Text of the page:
scale. The C.I.D. scale of defence, of course, was based on the Admiralty's assertion as to the possible scale of attack by the Japanese, and, therefore, it is really this scale of attack that Gillman criticises. The C.I.D. are to re-consider the whole matter next week and, if the Admiralty are still firm in their convictions that the Japanese may possibly risk everything in a full scale attack with warships-then, of course, the present proposed scale of defence will probably remain as it is. There is no need for you to read the document itself, as it is typically tough and dull.
Hankey lunched recently with Sir John Cadman, the Chairman of the Anglo-Persian Oil Company, and was much impressed by the enormous scale of the Company's business. They employ 17,000 men in and about their oilfields in South-Western Persia and have an office in London like a small Government Department. The real skeleton in their cupboard is the fact that their concession only has 35 years more to run, after which the whole business under the present agreement becomes the property of the Persian Government. It is an immensely valuable field and its life is far beyond the 35 years of their concession. Their policy is that they are awaiting the first really favourable opportunity, when they will make efforts to induce the Persian Government to review the agreement and give them a much longer term. Cadman confirmed what I told you recently that a wonderful oil-producing field has been discovered in Iraq.
The Anglo-Persian Company have a considerable interest in the Turkish Petroleum Company which is exploiting this area.
The arrangements for the equating of supply and demand of material in a war in which the Empire may be engaged has been a major occupation of the Committee of Imperial Defence for some years. We have a committee in Australia which is studying the subject from the Australian point of view. I send copies this mail of a most useful lecture on the subject by Major Ismay  (who deals with it on the C.I.D.) to the Imperial Defence College. It is a very dull, but important, subject. If you want to know anything about it, which I doubt, you might glance through this paper. In any event I am sure the paper will be of value to the Defence Committee that has this subject under research.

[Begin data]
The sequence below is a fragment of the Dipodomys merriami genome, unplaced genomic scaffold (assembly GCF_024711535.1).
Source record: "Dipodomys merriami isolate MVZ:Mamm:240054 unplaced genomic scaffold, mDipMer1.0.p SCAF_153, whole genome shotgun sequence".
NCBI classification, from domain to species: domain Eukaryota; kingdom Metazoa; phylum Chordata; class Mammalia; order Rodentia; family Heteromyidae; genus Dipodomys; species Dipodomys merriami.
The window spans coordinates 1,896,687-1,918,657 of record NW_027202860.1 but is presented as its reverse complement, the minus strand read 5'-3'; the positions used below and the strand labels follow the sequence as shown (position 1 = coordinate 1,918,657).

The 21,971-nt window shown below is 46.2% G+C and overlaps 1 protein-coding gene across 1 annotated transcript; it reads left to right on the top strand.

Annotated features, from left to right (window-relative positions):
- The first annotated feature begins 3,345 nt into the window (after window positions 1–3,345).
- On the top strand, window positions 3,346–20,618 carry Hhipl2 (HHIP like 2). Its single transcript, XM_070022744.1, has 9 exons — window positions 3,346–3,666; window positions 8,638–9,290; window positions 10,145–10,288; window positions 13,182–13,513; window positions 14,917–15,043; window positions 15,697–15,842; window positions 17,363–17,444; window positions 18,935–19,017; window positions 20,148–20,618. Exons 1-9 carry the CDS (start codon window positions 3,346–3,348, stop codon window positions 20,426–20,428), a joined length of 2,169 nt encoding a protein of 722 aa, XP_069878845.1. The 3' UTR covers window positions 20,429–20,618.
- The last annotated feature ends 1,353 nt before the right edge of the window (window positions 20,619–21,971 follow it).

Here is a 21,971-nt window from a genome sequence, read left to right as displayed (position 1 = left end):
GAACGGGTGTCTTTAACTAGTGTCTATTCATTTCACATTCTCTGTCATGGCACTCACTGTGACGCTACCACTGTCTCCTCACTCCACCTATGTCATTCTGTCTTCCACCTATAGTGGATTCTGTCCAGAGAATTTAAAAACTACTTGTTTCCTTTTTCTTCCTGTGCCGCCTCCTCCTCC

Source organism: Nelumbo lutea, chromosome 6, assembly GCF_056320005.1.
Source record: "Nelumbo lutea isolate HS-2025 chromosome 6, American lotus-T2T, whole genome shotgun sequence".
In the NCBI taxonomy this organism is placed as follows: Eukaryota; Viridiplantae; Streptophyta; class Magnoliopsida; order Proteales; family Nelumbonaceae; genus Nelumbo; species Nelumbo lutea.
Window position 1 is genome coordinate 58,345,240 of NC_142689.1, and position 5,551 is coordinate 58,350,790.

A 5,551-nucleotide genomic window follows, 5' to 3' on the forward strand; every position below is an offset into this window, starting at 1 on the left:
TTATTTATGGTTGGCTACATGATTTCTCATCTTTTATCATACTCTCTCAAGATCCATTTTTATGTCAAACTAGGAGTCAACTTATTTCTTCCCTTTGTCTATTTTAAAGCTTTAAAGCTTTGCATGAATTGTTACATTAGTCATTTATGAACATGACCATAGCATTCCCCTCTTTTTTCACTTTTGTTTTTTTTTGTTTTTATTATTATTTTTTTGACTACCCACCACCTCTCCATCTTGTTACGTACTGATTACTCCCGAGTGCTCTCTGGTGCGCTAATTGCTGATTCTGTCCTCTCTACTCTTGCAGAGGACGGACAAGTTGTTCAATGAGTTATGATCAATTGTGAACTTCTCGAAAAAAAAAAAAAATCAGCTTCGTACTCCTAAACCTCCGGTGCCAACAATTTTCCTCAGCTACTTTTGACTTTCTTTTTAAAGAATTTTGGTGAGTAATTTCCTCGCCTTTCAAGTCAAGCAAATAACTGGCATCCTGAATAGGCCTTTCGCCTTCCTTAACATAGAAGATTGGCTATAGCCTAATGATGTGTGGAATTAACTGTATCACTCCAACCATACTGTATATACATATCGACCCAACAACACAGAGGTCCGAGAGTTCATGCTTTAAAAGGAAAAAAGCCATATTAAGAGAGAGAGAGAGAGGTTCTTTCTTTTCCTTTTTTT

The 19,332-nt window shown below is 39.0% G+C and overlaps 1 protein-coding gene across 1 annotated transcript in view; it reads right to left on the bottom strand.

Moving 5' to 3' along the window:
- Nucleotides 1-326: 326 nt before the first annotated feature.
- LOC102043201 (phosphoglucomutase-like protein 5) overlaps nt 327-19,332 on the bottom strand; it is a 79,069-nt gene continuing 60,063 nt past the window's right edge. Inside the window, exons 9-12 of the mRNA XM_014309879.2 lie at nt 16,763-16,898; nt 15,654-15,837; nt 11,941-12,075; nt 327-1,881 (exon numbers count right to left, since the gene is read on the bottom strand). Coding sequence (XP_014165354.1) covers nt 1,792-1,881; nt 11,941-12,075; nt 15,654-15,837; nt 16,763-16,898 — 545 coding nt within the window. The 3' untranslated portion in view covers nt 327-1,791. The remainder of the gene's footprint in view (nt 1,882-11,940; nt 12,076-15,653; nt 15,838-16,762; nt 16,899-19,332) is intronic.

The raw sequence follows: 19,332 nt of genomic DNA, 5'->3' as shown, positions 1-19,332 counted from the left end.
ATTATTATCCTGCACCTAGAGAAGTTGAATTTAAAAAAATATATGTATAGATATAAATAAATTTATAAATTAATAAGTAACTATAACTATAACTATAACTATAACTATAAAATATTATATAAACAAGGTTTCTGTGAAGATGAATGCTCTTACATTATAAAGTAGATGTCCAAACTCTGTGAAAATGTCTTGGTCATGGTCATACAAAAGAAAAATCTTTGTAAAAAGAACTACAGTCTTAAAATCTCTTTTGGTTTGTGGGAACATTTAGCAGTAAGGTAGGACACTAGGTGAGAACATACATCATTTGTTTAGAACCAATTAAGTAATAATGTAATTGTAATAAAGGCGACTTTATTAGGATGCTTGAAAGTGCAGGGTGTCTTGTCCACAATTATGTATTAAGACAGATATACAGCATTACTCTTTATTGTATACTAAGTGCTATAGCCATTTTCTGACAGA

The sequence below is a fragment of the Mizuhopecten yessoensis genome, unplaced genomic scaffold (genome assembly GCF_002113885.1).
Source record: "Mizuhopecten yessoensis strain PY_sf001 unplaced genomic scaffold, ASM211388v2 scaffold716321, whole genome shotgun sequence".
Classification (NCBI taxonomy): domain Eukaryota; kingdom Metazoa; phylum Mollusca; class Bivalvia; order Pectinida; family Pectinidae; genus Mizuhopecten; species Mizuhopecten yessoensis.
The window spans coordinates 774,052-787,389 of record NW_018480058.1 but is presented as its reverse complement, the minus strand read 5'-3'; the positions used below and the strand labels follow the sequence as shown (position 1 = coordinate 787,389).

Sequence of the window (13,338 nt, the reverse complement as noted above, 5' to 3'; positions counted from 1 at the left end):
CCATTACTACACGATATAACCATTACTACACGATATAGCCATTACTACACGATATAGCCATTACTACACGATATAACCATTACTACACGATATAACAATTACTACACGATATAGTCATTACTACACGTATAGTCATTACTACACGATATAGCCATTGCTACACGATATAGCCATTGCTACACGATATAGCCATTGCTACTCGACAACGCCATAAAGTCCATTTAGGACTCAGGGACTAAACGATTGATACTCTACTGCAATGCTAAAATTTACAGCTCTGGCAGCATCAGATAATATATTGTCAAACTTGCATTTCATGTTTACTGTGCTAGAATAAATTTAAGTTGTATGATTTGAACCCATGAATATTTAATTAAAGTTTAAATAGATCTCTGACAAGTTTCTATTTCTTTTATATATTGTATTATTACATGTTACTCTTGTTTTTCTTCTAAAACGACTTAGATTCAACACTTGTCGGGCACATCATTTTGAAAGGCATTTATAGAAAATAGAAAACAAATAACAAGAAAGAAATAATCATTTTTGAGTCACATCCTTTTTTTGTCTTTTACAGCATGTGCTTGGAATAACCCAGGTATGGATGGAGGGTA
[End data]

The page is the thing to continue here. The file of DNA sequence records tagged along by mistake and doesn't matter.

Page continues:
Ships' libraries are usually of the same order as ships' doctors.
Would it not be a good thing for the Commonwealth Government to ask the Professors of History and English Literature in the Universities of Sydney and Melbourne to collaborate in the production of a list of (say) 50 books to embrace all important aspects of Australian life-and then to forward this list to all the shipping companies carrying passengers to and from Australia, with the suggestion that such of these books as are not already in their ships' libraries should be added to them? Let the list include historical novels, brief histories of Australia, topical books descriptive of the life and industry of the country, as well as Government publications-the latter being supplied free of charge in suitable binders. Let the shipping companies paste inside each book a slip saying that the book is one of a series of representative Australian books selected by competent authorities under the auspices of the Commonwealth Government. Many thousands of intelligent travellers would bless you-and you would give our industries and the country a little advertisement that might well do some good.
A doctor, who is a friend of mine, tells me that the ex-Kaiser took the Voronoff treatment (grafting of monkey gland) last year.
He tells me that it has a remarkable rejuvenating effect but that the patient usually burns himself out in a very few years. New wine into old bottles.
A rather weird story comes from Budapest in this connection-of a man who underwent the Voronoff gland grafting after taking out an annuity policy with an insurance company. The company refused payment of the annuity on the ground that he had undergone an operation which had made him definitely younger than he was when he entered into the annuity contract with them. The case is being heard-the man's plea being that everyone must be expected to take advantage of every discovery tending to prolong life.